“No one enters litigation simply expecting a blank cheque.” Francis J in WG v HG  EWFC 84.
But is this the case, or are we experiencing a new wave of litigants chancing their luck at the roulette wheel?
Costs in financial remedy proceedings have come increasingly under the spotlight in recent years, most recently highlighted in some interesting and important commentary by Mostyn J, Francis J and Cohen J as to the manner in which litigation is conducted.
No doubt driven (at least in part) by the publicity grabbing headlines of parties spending a vast proportion of their total wealth on legal fees, legal practitioners will already be well aware of the amendments to paragraph 4.4 of FPR Practice Direction 28A in April 2019, which state:-
“In considering the conduct of the parties…the court will have regard to the obligation of the parties to help the court to further the overriding objective…and will take into account the nature, importance and complexity of the issues in the case. This may be of particular significance in applications for variation orders and interim variation orders or other cases where there is a risk of the costs becoming disproportionate to the amounts in dispute. The court will take a broad view of conduct for the purposes of this rule and will generally conclude that to refuse openly to negotiate reasonably and responsibly will amount to conduct in respect of which the court will consider making an order for costs. This includes in a ‘needs’ case where the applicant litigates unreasonably resulting in the costs incurred by each party becoming disproportionate to the award made by the court. Where an order for costs is made at an interim stage the court will not usually allow any resulting liability to be reckoned as a debt in the computation of the assets.” [Emphasis added].thus making it clear that a refusal openly to negotiate may well amount to conduct in which the Court will consider making an order for costs. Particularly important for the vast majority of cases that are determined based on the “needs” of parties, this includes where an award for costs may mean a party’s needs-based award is reduced, as occurred in MB v EB (No. 2)  1 FLR 1086 where Cohen J concluded his Judgment with the comment “…in my judgment, it is not for the wife to bankroll this litigation which I find to have been unreasonably conducted by the husband.”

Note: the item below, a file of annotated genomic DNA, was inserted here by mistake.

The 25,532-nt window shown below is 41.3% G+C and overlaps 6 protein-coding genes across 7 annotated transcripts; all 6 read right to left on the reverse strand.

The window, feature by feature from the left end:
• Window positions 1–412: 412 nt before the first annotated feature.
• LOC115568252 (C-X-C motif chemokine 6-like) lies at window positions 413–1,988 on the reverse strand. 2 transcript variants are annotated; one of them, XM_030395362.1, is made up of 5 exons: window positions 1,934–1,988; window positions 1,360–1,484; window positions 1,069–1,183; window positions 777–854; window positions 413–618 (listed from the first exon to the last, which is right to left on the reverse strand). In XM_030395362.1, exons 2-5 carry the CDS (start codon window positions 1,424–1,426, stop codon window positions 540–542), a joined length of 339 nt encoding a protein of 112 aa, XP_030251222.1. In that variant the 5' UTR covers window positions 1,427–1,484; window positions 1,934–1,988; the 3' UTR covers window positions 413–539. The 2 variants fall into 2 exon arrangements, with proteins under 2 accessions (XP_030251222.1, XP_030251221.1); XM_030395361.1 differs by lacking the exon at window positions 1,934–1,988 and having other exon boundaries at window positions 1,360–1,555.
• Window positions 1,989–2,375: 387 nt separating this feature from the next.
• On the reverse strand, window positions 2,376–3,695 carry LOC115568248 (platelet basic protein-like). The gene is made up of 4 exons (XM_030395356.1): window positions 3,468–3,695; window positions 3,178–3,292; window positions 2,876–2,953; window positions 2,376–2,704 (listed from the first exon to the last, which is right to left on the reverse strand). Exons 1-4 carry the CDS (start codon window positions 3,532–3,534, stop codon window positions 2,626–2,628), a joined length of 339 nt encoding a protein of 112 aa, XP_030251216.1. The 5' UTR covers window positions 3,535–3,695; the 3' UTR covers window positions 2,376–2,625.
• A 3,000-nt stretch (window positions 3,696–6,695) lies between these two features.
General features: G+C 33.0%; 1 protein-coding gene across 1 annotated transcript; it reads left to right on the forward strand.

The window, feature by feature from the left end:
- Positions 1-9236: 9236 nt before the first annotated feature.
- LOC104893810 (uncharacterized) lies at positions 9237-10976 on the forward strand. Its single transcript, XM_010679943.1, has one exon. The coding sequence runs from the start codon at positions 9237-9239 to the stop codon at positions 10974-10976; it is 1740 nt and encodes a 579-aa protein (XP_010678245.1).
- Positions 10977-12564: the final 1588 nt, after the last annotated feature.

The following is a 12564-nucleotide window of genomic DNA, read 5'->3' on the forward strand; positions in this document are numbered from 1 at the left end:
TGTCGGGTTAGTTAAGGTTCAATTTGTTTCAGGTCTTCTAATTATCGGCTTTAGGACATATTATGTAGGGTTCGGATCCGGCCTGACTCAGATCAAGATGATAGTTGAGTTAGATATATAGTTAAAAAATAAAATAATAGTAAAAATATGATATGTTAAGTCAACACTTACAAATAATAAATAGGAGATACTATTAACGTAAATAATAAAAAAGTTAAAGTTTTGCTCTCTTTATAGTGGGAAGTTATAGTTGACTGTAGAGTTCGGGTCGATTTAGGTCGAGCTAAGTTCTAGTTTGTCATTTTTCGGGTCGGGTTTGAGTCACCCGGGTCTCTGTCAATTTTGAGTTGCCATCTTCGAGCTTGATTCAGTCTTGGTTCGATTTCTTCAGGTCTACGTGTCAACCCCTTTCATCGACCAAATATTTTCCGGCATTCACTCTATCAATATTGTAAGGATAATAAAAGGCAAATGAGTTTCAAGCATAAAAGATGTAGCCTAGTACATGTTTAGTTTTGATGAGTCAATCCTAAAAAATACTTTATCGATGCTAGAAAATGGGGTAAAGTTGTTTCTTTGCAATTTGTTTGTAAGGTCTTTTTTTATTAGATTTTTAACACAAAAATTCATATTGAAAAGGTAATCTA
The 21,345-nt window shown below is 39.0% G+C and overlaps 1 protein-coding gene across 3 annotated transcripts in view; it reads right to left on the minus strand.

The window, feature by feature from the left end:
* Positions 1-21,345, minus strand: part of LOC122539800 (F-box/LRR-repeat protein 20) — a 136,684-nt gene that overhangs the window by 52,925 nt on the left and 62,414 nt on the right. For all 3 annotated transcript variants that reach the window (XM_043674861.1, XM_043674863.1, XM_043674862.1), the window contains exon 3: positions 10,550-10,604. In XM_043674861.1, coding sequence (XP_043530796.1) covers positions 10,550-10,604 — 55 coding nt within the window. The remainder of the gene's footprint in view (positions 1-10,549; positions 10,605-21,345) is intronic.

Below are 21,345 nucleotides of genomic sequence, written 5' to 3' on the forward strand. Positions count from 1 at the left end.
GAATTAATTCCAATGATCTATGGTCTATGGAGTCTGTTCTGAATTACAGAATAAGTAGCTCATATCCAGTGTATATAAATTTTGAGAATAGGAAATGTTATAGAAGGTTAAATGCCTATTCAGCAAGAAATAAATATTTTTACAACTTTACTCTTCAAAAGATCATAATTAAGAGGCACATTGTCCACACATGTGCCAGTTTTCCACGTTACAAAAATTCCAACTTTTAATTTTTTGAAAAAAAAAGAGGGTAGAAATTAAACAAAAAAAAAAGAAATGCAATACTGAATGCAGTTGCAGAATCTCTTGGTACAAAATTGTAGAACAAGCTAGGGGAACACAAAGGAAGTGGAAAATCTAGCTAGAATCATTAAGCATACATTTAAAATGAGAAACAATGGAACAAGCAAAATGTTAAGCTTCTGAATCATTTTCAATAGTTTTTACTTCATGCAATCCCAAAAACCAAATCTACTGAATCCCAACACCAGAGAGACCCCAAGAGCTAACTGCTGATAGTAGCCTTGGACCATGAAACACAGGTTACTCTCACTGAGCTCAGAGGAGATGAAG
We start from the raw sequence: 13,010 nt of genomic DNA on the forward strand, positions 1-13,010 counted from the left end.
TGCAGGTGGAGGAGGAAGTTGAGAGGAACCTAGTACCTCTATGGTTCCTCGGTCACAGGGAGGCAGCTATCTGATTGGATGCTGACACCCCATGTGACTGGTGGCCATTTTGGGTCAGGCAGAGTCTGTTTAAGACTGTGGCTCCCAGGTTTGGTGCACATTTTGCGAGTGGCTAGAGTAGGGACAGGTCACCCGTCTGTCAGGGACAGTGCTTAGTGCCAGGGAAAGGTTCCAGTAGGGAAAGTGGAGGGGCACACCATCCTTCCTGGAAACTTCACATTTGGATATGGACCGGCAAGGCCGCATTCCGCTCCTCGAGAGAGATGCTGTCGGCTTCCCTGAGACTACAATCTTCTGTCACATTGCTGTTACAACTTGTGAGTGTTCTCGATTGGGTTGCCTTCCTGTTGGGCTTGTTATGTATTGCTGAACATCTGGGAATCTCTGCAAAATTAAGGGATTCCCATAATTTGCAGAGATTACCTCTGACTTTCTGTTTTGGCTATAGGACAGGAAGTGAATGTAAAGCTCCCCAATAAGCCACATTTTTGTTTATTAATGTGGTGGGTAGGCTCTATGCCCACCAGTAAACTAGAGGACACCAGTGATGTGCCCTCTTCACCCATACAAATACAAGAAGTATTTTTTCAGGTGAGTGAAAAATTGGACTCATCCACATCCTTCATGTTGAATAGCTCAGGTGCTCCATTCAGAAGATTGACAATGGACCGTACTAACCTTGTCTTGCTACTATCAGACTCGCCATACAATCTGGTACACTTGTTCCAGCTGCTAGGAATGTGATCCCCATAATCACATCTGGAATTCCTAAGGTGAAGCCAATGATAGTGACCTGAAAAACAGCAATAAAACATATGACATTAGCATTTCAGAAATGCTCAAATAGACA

Most recently, in OG v AG  EWFC 52 Mostyn J emphasised this point, declaring:-
‘It is important that I enunciate this principle loud and clear: if, once the financial landscape is clear, you do not openly negotiate reasonably, then you will likely suffer a penalty in costs. This applies whether the case is big or small, or whether it is being decided by reference to needs or sharing’
Building yet further on the “extremely important” requirement in paragraph 4.4 of FPR PD 28A to negotiate openly and in reasonable way the Family Procedure (Amendment) Rules 2020 have introduced yet further changes, with these coming fully in to force from 6 July 2020.
So what does this mean for practitioners?
The key take home points are as follows:
[NB: Note that the requirement is to file open proposals and not proposals made on a without prejudice basis]
With a continued call from some factions of the profession for Calderbank offers to be introduced (the idea of being able to make an offer “without prejudice as to costs”, only then to be referred to openly in Court if you successfully then beat the offer made), it remains to be seen whether these changes go far enough. Let’s hope that changes bring what they are supposed to, an increase in the amount of cases being settled in a timely manner, rather than a deterrent to the vulnerable litigants who sorely need judicial determination in the most complex, litigious and emotionally charged cases.